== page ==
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Confident George Russell heads into British Grand Prix set to go up a gear
F1 Sport

Confident George Russell heads into British Grand Prix set to go up a gear

George Russell is understandably in buoyant mood heading into his home race at the British Grand Prix. The 26-year-old rolls into Silverstone this weekend on the back of a win and with no shortage of confidence.

When asked to appraise his standing among Formula One’s top drivers he is unhesitant. “I believe I’m as good as anyone,” he says. “I think I’ve proven that.”

He has had to do so against the toughest of measures in the form of his Mercedes teammate, Lewis Hamilton, which raises the question: if Hamilton is the GOAT, where is Russell?

Having been relentlessly questioned about his relationship with the seven-times world champion since the driver from King’s Lynn joined Mercedes in 2022, he replies simply with a broad grin. “That’s the big question, isn’t it? The goatee?”

Russell’s victory at the last round in Austria, only the second of his career and Mercedes’ first since he took the flag at Brazil in 2022, was as welcome as it was unexpected. The series of upgrades since Monaco in May have put his car in position to challenge McLaren and Ferrari, for podium places behind Red Bull and potentially more.

After Austria the team principal, Toto Wolff, said he felt Mercedes were on track, noting they had “big momentum now in the team to go to a point where we are able, on real performance, to fight for the win”.

At the Red Bull Ring, however, pace was not decisive. Russell was in third behind Red Bull’s Max Verstappen and McLaren’s Lando Norris when the pair collided, allowing Russell in to win. It was a reminder of sticking to the task, a lesson not lost on him.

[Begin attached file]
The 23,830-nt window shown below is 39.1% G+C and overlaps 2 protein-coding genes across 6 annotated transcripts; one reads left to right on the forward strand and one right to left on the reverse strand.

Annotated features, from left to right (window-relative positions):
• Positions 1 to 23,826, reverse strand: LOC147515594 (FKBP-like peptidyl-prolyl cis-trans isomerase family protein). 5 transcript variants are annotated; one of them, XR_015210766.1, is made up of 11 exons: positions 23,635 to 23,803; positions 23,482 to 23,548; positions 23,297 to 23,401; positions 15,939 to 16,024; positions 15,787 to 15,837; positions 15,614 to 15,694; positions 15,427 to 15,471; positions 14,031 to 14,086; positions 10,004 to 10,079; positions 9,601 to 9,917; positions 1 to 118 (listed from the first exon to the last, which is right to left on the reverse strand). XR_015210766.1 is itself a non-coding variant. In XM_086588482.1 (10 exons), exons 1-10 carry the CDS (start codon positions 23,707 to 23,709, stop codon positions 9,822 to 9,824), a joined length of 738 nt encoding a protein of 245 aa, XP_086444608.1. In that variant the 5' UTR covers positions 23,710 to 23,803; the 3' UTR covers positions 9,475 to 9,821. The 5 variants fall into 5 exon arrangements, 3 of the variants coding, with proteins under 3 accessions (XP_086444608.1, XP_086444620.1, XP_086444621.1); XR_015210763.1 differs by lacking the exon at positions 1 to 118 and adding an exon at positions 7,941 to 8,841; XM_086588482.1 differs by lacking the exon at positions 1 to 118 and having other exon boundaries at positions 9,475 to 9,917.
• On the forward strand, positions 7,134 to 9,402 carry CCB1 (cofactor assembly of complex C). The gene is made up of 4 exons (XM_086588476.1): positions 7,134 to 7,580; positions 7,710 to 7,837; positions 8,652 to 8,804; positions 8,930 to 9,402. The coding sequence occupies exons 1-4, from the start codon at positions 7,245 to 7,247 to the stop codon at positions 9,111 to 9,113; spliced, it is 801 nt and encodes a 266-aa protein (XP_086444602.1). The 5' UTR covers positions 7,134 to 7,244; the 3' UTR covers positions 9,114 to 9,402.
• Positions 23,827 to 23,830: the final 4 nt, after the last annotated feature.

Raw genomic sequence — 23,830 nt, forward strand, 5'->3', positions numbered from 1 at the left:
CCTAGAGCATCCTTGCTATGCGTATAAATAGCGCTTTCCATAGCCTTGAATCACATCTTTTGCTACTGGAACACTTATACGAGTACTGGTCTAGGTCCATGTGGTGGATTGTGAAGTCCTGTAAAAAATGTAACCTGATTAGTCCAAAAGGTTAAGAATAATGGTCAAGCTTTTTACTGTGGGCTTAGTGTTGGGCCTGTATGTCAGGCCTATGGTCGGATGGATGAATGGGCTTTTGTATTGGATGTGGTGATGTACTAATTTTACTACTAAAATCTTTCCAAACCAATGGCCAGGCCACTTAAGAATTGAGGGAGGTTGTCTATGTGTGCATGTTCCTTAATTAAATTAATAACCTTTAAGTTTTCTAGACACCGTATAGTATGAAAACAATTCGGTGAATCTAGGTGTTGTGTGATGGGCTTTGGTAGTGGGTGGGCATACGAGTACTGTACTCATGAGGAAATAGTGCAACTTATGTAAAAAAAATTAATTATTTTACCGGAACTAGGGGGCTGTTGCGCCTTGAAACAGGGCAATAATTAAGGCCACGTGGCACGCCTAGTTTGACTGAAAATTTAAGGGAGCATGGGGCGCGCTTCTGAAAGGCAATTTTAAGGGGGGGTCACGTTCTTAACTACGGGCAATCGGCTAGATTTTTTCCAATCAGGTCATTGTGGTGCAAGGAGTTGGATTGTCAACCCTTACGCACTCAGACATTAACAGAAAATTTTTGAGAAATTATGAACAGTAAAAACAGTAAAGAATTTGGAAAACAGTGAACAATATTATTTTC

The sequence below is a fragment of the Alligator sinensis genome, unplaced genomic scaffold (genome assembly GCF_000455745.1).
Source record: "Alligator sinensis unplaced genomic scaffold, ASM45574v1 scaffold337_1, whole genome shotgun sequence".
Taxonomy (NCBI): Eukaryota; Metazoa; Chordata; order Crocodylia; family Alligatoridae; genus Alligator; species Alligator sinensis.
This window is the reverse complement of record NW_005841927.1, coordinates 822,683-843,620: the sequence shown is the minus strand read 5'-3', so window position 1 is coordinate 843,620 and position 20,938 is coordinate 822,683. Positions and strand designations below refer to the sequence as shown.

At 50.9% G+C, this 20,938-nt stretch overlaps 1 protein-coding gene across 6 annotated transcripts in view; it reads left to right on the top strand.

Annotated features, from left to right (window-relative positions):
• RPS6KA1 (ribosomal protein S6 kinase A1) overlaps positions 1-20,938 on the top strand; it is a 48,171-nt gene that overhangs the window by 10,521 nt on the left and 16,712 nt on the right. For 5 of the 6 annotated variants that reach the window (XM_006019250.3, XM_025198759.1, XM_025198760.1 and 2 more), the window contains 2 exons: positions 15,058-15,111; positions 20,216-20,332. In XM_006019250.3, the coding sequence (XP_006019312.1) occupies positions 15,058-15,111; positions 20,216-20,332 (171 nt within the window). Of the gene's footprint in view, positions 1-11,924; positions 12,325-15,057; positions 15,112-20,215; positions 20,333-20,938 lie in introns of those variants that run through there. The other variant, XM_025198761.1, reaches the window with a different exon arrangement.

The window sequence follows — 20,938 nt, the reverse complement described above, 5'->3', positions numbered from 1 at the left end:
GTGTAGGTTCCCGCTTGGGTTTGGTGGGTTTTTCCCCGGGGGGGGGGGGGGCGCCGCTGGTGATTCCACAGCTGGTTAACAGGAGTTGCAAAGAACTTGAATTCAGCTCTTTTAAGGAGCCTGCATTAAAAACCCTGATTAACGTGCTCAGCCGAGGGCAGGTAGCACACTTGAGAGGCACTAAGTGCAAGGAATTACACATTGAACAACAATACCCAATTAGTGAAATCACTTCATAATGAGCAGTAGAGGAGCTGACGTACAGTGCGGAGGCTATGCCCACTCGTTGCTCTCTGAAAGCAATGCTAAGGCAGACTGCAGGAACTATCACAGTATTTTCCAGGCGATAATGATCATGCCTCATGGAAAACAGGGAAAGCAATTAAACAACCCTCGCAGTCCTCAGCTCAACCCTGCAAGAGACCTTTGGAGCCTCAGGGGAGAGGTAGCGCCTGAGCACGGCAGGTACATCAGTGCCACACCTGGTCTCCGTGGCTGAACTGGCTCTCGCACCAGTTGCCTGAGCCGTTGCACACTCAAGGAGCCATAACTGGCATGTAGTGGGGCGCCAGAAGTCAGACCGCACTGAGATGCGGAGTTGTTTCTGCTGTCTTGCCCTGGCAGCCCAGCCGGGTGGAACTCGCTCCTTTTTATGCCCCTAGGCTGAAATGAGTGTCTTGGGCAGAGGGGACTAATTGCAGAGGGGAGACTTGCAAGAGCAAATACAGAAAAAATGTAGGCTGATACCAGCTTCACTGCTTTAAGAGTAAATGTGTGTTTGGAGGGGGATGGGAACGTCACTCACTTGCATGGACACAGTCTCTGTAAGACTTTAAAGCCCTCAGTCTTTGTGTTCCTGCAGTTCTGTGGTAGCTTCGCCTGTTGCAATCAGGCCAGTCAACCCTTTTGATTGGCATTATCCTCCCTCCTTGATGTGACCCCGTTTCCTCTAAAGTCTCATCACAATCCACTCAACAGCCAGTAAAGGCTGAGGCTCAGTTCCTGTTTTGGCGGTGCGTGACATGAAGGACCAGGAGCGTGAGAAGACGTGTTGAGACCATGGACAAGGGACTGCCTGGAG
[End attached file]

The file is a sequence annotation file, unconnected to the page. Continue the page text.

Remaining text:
“My time will come,” he says. “I’ve got a good 17 to 20 years left in me. This is Max’s time. Max’s era. There’s no guarantee that he’s going to be fighting every single year in the future. When Sebastian [Vettel] was winning, nobody would have predicted that. When Lewis was winning, nobody would have predicted that. Who knows what’s going to come next? I’ve just got to make sure I’m ready.”

George Russell with the trophy after winning the Austrian Grand PrixView image in fullscreen

Russell began his F1 career at Williams in 2019, impressing over three seasons at the struggling team until he joined Mercedes. Optimism then that he would be immediately battling for wins with the team which had won eight consecutive constructors’ championships fell away as their interpretation of the new regulations proved off the mark.

They have been playing catchup until these most recent races. For Russell this was a tougher task than he surely had anticipated as he looks towards Mercedes coming good again and is set to become their senior driver when Hamilton joins Ferrari at the end of the season.

“I definitely take confidence in my performances and the results I’ve managed to achieve in these three years,” he says. “I knew it was always going to be a hard task going against Lewis but I always believed in myself. I know I’ve got it in me, that when the car’s there, I’ll be able to deliver those performances.”

He is, he admits, still learning, still improving and explains he was only 11 when he believed he could make it as a driver but several years later experience and reality made themselves felt.

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“I was just so naive to the world and confident and maybe arrogant, you can argue,” he says. “I was winning everything that I was racing in at the time. So I thought: ‘I’m just gonna win and be an F1 driver one day.’ I just thought it was as simple as that.

“It was only when I was 16 I recognised life’s not quite as simple as it was as a kid, or what you believed as a kid, and you couldn’t just rely on your speed and talent, you had to go above and beyond.”

As someone who first came to Silverstone as a child, this race means an awful lot to Russell. He made his single-seater debut there and took his first win and first F1 test at the old airfield.

His ambitions remain grand – he wants more victories and to fight for the title – but for now, if fate smiles on him again this weekend, it would mean more than anything.

“If I had the choice, Silverstone would always be No 1 of a race win, of course,” he says. “When you go to your home race you feel this extra energy from the crowd, you’re just sort of riding this wave.”

Source: theguardian.com